First cousins are not allowed to marry in other states, and sexual relationships or cohabitation between them may also be illegal there. 



Taken from behind as bride and groom hold hands in front of the wedding officiant on the wedding day, outdoors while friends and family turn to watch

Photo: t:gorodenkoff / iStock



Why is there so much controversy around cousin marriage, and has it always been this way?


The controversy around cousin marriage in the US mostly stems from the potential ick factors mentioned above – perceived similarities to incest, and genetic risks – as well as concerns related to morality, religion, and societal judgement. 


States began enacting legislation to outlaw or regulate these types of marriages around the time of the Civil War, with Kansas becoming the first state to ban cousin marriage in 1858 (according to this study in PLOS Biology Journal). Experts show that marriages between cousins dropped off significantly following shifts in social norms only a few years later, around 1875. 


The controversy began even earlier in Europe, coming to a head when the Catholic Church banned marriage between relatives during the Middle Ages. There’s a lot of speculation about why the Church did this, but financial gain is one common theory: Cousins often married to keep their wealth within the family line, which took financial power away from the Church. By banning marriage between relatives, the Catholic Church became wealthier and more powerful than many families in Europe. In addition, “religious leaders could benefit financially from shrinking family ties,” experts say, because “without a tight extended network those without heirs often left their wealth to the church.” (via The Harvard Gazette)


And we won’t get into it here, but each major religion has its own views on consanguineous marriages, too, with faith leaders citing various nuanced readings of scripture, including from The Bible and The Quran. This influence certainly contributes to the views people hold about these marriages.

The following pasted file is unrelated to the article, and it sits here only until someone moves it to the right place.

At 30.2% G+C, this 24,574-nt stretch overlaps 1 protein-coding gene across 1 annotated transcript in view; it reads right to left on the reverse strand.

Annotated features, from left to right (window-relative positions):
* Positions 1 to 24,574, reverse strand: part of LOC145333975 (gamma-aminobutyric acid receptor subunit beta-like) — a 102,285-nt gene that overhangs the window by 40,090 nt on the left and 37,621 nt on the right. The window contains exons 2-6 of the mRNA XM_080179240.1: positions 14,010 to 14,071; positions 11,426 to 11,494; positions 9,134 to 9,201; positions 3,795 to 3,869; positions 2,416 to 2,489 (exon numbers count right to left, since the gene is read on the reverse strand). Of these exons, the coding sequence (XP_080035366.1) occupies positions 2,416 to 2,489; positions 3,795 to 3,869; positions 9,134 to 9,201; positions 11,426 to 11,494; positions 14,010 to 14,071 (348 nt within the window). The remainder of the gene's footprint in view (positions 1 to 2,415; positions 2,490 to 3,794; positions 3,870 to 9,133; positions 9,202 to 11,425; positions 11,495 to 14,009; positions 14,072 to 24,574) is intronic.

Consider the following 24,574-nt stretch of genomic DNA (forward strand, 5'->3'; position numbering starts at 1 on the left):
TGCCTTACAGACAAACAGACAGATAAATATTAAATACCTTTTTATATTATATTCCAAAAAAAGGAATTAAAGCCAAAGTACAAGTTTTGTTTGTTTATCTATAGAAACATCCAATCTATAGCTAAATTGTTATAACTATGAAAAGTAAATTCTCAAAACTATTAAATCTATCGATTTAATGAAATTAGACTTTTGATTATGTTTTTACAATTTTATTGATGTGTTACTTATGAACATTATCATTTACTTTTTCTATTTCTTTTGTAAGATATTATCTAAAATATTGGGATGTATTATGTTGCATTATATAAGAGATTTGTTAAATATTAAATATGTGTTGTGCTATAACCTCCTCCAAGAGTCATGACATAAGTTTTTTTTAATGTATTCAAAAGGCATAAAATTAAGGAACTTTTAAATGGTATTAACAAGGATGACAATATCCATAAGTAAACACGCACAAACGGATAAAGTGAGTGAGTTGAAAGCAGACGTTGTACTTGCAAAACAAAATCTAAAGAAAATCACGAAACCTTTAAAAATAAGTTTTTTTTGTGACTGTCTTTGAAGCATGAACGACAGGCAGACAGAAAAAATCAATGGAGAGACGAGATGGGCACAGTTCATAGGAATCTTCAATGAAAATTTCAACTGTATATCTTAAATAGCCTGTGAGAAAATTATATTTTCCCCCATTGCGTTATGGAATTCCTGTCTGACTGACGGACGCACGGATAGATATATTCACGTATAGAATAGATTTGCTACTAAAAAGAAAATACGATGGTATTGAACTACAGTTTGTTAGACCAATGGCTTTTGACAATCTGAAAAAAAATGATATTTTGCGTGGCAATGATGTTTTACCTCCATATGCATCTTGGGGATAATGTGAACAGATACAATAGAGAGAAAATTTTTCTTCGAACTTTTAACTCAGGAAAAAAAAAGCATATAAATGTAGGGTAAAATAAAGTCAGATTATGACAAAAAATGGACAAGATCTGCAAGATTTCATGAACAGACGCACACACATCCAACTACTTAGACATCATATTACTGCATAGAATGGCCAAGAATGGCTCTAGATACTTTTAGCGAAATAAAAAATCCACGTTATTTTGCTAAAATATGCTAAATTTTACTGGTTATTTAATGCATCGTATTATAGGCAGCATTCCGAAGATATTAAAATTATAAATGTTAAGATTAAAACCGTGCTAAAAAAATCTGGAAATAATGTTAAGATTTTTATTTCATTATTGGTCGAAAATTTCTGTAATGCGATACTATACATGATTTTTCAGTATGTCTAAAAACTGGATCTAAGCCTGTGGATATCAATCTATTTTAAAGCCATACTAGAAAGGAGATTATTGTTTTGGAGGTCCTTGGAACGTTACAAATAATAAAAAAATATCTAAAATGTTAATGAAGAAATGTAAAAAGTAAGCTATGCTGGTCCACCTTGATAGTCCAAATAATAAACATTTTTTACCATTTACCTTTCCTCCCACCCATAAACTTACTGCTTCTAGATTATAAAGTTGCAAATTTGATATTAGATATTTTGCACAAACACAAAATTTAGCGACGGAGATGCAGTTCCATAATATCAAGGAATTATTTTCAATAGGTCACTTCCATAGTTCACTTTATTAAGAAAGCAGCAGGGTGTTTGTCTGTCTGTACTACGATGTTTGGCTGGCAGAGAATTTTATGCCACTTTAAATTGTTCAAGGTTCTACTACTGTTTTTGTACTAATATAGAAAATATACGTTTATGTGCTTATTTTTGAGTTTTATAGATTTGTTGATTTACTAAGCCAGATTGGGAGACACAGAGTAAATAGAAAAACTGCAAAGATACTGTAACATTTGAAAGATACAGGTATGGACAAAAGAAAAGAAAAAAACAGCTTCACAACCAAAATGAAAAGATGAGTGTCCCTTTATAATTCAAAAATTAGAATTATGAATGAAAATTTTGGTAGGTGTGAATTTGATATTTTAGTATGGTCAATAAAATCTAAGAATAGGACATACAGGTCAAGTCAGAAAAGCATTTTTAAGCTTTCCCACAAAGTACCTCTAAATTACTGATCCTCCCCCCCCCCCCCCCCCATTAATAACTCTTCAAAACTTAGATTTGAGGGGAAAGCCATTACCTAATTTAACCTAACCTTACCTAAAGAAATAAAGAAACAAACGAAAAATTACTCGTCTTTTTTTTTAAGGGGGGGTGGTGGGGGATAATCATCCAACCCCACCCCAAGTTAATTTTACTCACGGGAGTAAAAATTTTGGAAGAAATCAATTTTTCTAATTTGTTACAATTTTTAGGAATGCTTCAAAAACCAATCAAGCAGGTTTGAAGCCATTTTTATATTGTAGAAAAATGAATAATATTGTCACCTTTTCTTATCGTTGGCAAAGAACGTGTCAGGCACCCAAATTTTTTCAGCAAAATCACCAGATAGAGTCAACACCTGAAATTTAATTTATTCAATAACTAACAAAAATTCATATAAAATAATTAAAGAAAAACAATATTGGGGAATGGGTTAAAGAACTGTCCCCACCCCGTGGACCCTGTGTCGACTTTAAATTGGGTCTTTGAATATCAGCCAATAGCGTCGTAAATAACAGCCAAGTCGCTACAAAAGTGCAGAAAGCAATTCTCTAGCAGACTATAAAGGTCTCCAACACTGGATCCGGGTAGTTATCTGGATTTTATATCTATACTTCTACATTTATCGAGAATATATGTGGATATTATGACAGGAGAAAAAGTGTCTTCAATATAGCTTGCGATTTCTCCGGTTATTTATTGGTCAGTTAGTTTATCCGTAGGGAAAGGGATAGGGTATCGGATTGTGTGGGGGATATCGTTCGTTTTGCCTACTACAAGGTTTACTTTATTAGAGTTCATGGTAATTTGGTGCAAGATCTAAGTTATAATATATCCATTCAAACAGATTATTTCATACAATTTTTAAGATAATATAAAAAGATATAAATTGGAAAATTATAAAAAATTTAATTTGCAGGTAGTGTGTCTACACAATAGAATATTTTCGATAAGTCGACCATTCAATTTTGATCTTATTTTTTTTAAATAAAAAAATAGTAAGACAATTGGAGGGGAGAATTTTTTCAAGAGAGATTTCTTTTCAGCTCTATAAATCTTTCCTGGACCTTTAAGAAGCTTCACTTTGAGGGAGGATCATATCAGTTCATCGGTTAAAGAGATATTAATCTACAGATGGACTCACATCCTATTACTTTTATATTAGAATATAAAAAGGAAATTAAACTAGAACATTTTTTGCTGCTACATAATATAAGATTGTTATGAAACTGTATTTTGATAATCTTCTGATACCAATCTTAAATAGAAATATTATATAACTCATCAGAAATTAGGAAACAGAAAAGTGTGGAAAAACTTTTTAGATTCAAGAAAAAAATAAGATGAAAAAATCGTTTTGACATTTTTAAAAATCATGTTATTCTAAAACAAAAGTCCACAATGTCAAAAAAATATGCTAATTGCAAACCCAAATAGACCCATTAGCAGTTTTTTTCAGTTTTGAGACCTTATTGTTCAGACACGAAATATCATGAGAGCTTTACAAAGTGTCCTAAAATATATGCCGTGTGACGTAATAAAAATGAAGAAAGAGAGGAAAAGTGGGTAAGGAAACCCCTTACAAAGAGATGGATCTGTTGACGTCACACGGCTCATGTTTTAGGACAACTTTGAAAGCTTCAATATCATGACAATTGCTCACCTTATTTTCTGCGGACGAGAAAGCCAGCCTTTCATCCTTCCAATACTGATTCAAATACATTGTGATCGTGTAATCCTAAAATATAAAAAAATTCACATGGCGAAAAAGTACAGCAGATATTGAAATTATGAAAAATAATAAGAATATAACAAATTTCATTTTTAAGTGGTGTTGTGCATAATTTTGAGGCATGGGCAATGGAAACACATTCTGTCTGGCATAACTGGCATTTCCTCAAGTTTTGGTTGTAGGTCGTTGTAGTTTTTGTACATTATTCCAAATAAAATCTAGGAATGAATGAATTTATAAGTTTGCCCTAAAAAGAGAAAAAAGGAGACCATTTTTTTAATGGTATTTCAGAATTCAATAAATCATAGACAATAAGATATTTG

As you can see, this practice has a very long history – as long as the history of marriage itself! In some places the marriage of cousins is considered commonplace and has been popular for hundreds of years, while in others it comes with a big side of ick and a criminal record. 


In the light of all this history and varying state laws, it’s no wonder that there are thousands of searches each month about the legality of cousin marriage. Learn more about this topic and other marriage laws in your state by contacting your local county or city clerk's office.


Read more about a variety of marriage traditions and the history of marriage here. 




Learn more: Is it really that bad to marry my cousin?

Watch this short TED Talk on the topic of cousin marriage delivered by Pulitzer Prize-winning data journalist Mona Chalabi :






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Jessica Levey
Jessica Levey

Lead Staff Writer & Illustrator

Jessica loves exploring the history and magic of ritual, the connections between people and places, and sharing true stories about love and commitment. She's an advocate for marriage equality, LGBTQ+ rights, and individuality, and is an ordained Minister with AMM. When she’s not writing or illustrating for AMM, she enjoys city hikes, fantasy novels, comics, and traveling.